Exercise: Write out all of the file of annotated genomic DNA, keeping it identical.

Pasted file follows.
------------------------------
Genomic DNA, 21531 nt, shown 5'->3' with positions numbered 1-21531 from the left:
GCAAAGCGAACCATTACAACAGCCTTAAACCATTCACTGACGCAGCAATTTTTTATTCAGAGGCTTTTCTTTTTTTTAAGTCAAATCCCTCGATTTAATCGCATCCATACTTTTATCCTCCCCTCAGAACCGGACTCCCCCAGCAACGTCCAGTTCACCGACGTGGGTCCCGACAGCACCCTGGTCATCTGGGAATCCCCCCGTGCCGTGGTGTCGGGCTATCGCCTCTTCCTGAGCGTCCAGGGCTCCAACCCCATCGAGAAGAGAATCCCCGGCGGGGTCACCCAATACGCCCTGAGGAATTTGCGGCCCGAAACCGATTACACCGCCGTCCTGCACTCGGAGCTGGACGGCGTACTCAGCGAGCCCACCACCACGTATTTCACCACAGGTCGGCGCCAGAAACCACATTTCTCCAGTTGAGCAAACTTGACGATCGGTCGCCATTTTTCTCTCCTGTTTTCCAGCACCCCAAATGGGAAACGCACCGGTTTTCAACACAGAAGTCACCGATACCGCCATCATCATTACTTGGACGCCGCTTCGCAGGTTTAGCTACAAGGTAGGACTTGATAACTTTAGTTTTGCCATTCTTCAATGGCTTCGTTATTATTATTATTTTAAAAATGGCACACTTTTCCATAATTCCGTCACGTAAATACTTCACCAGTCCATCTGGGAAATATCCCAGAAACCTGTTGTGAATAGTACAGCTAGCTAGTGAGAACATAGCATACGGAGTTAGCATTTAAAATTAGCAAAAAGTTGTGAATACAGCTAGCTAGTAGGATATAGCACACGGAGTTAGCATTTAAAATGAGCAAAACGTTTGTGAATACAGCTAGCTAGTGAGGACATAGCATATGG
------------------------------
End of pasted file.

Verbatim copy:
Genomic DNA, 21531 nt, shown 5'->3' with positions numbered 1-21531 from the left:
GCAAAGCGAACCATTACAACAGCCTTAAACCATTCACTGACGCAGCAATTTTTTATTCAGAGGCTTTTCTTTTTTTTAAGTCAAATCCCTCGATTTAATCGCATCCATACTTTTATCCTCCCCTCAGAACCGGACTCCCCCAGCAACGTCCAGTTCACCGACGTGGGTCCCGACAGCACCCTGGTCATCTGGGAATCCCCCCGTGCCGTGGTGTCGGGCTATCGCCTCTTCCTGAGCGTCCAGGGCTCCAACCCCATCGAGAAGAGAATCCCCGGCGGGGTCACCCAATACGCCCTGAGGAATTTGCGGCCCGAAACCGATTACACCGCCGTCCTGCACTCGGAGCTGGACGGCGTACTCAGCGAGCCCACCACCACGTATTTCACCACAGGTCGGCGCCAGAAACCACATTTCTCCAGTTGAGCAAACTTGACGATCGGTCGCCATTTTTCTCTCCTGTTTTCCAGCACCCCAAATGGGAAACGCACCGGTTTTCAACACAGAAGTCACCGATACCGCCATCATCATTACTTGGACGCCGCTTCGCAGGTTTAGCTACAAGGTAGGACTTGATAACTTTAGTTTTGCCATTCTTCAATGGCTTCGTTATTATTATTATTTTAAAAATGGCACACTTTTCCATAATTCCGTCACGTAAATACTTCACCAGTCCATCTGGGAAATATCCCAGAAACCTGTTGTGAATAGTACAGCTAGCTAGTGAGAACATAGCATACGGAGTTAGCATTTAAAATTAGCAAAAAGTTGTGAATACAGCTAGCTAGTAGGATATAGCACACGGAGTTAGCATTTAAAATGAGCAAAACGTTTGTGAATACAGCTAGCTAGTGAGGACATAGCATATGG